On her way out, Marisia gave the billing clerk David’s health insurance card. It looked like any other, listing a copay of $30 for doctor visits and $50 for “wellness.” She’d bought the plan a year earlier from a company called Health Insurance Innovations Inc., with the understanding that it would be comprehensive. She hadn’t noticed a phrase near the top of the card, though: “Short-Term Medical Insurance.”

The Diazes’ plan was nothing like the ones consumers have come to expect under the 2010 Affordable Care Act, which bars insurers from capping coverage, canceling it retroactively, or turning away people with preexisting conditions. But the law includes an exemption for short-term plans that serve as a stopgap for people between jobs. The Trump administration, thwarted in its attempts to overturn the ACA, has widened that loophole by stretching the definition of “short-term” from three months to a year, with the option of renewing for as long as three years.

Fewer than 100,000 people had such plans at the end of last year, according to state insurance regulators, but the Trump administration says that number will jump by 600,000 in 2019 as a result of the changes. Some brokers are taking advantage, selling plans so skimpy that they offer no meaningful coverage. And Health Insurance Innovations is at the center of the market. In interviews, lawsuits, and complaints to regulators, dozens of its customers say they were tricked into buying plans they didn’t realize were substandard until they were stuck with surprise bills. The company denies responsibility for any such incidents, saying it’s a technology platform that helps people find affordable policies through reputable agents.

Six months after David’s surgery, the Diaz family got a particularly big surprise bill—an error, Marisia thought when she saw the invoice. But when she called her insurer, she was told she’d have to pay the full amount: $244,447.91.

The ACA was designed around a fundamental economic bargain: Insurance companies would no longer be allowed to deny coverage to people who were already sick, and policies would have to cover a broad set of benefits, including prescription drugs, maternity care, and hospitalization. In return insurers were guaranteed that consumers would buy coverage or face tax penalties, and that subsidies would be available for people who needed them. The approach spread the financial risk of getting sick and aimed to guarantee that no one with insurance would have to worry about being bankrupted by necessary care. Preserving the bargain was essential, though; too many exceptions, and the edifice would crumble.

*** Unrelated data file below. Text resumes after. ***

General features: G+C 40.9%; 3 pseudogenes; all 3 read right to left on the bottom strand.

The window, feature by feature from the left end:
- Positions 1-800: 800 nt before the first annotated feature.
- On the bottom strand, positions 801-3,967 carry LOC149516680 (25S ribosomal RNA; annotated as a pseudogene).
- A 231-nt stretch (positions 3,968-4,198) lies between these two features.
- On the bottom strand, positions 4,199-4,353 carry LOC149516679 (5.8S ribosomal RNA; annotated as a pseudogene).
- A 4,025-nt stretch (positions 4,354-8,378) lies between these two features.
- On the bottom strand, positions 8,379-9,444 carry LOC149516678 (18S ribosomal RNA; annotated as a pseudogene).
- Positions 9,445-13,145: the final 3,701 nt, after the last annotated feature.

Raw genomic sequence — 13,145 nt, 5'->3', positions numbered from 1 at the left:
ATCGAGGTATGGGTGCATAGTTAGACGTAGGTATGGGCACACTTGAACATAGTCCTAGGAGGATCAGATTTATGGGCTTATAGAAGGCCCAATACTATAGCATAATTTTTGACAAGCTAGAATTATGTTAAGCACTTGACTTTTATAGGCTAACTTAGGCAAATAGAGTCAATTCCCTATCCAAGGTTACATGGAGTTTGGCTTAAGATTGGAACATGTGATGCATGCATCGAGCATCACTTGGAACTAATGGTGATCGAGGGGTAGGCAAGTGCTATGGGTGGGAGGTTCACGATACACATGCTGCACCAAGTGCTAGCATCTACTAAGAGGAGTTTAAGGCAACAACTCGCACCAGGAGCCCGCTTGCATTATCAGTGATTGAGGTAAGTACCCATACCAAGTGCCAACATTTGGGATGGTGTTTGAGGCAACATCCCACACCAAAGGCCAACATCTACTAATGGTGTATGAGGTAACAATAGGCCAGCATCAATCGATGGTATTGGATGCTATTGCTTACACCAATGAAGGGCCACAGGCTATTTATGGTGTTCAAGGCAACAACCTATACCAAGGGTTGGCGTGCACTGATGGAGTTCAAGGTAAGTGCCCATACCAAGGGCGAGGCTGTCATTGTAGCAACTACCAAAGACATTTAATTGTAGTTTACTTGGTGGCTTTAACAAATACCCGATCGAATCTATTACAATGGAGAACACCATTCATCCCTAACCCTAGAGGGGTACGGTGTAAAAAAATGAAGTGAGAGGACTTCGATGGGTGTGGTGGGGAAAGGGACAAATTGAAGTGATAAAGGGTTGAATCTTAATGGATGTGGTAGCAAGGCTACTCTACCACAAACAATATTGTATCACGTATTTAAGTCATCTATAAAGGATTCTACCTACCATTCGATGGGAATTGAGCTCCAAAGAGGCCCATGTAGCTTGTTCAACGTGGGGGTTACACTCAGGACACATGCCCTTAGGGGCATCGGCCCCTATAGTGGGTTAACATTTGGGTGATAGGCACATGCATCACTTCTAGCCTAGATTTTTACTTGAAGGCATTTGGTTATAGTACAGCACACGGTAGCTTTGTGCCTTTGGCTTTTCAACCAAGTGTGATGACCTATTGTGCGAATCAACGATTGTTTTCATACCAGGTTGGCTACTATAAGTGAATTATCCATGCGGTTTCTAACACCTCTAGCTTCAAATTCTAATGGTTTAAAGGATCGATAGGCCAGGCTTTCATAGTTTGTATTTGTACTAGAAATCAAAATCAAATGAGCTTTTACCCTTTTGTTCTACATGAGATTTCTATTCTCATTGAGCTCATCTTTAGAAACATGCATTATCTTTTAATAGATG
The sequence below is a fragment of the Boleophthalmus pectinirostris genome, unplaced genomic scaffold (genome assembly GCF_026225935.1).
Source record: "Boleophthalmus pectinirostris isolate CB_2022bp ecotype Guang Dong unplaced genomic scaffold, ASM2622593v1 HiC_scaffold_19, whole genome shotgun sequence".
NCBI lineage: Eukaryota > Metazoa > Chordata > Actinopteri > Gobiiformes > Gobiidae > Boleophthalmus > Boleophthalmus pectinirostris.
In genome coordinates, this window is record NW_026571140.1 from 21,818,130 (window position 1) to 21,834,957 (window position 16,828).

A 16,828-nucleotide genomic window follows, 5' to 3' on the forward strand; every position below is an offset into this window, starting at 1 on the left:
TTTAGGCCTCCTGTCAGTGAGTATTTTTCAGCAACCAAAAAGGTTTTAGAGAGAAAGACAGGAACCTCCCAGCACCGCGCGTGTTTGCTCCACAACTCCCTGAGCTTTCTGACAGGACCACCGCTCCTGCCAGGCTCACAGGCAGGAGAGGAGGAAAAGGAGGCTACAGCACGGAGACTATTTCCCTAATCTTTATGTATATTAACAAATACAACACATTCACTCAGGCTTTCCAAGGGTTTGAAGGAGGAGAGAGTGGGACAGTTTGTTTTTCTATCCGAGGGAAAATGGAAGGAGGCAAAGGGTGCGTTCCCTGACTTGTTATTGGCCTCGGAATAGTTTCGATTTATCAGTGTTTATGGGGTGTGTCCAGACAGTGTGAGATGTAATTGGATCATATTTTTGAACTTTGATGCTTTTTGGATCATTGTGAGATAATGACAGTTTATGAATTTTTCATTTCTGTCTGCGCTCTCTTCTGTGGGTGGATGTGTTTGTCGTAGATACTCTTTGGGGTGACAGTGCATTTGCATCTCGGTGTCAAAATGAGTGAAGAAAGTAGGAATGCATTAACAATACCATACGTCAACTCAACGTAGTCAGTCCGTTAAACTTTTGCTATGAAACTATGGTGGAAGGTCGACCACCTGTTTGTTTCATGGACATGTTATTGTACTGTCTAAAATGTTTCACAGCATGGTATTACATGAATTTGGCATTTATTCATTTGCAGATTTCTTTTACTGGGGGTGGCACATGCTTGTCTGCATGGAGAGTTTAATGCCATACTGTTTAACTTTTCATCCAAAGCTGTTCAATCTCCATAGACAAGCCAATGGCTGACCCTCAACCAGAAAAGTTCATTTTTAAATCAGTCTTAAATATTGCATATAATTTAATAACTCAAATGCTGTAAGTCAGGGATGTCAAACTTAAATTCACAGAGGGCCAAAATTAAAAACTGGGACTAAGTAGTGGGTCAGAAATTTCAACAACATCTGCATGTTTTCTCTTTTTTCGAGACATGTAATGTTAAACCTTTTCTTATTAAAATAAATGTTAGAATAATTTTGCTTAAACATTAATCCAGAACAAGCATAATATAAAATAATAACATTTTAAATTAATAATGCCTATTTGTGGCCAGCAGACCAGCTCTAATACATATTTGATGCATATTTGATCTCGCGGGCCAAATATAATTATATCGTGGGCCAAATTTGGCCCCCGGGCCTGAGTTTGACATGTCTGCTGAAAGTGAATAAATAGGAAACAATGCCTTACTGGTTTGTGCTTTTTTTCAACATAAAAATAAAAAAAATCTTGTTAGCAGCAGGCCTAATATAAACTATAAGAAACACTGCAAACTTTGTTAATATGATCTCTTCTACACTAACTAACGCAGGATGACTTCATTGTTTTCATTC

When the Republican-controlled Senate failed in 2017 to pass Trump-backed legislation that would have gutted the ACA, the administration instead seized on the loophole allowing consumers to buy certain noncompliant plans. Trump used an executive order to extend the time limit for temporary plans, which he and other Republicans talked up as a potential solution for cash-strapped consumers. Healthy people, they argued, could save money by buying policies that didn’t cover perceived nonessentials. “These plans aren’t for everyone, but they can provide a much more affordable option for millions of the forgotten men and women left out by the current system,” Health and Human Services Secretary Alex Azar said in August 2018.

By then, the ACA system was already wobbling. Aetna Inc. and some other big insurers had been dropping off the state exchanges created for consumers to buy compliant plans, leaving a void that “junk insurers,” as critics tagged them, rushed to fill. A recent study by Sabrina Corlette, a research professor at Georgetown University’s Health Policy Institute, showed that ads for such plans often appeared at the top of internet searches for the government-run marketplaces. Health insurance also became the most common product pitched in robocalls—responsible, according to call-blocking service YouMail, for 387 million calls this April alone.

One company that moved nimbly to capitalize on the uncertainty was Health Insurance Innovations, known by its stock ticker, HIIQ. Founded in Tampa in 2008 by Michael Kosloske, whose father and grandfather both ran health insurance brokerages, the company sought to provide a clearinghouse for brokers who sold cheap insurance to individuals. It worked with insurers to devise a menu of plans, designed software for the brokers, and ran a call center to handle customer service.

After the ACA passed in March 2010, HIIQ continued promoting short-term plans and other limited forms of insurance that didn’t have to comply with the new rules for comprehensive plans. In an interview with Fox News a few years later, Kosloske argued that these policies offered the same benefits at half the cost. “There’s challenges with the Affordable Care Act, and we think our products provide a solution,” he said.

Read the complete article on Bloomberg here.

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‘E’ wordsearch puzzle

Here is a small word search you should be able to play/solve on cellphones and tablets. Click on your browsers Reload Page button and words in puzzle will be rearranged for you. Click on Title to open page with puzzle.
Click on first or last letter of a word in word find puzzle. Move mouse across letters until the beginning or end of the word and click to highlight word in puzzle. Words may be in any direction and thus Hard level, unless specified otherwise.

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Arrow shot by feet earns Guinness record

Right on target: Brittany Walsh shooting an arrow using only her feet. Photograph: James Ellerker/Guinness World Records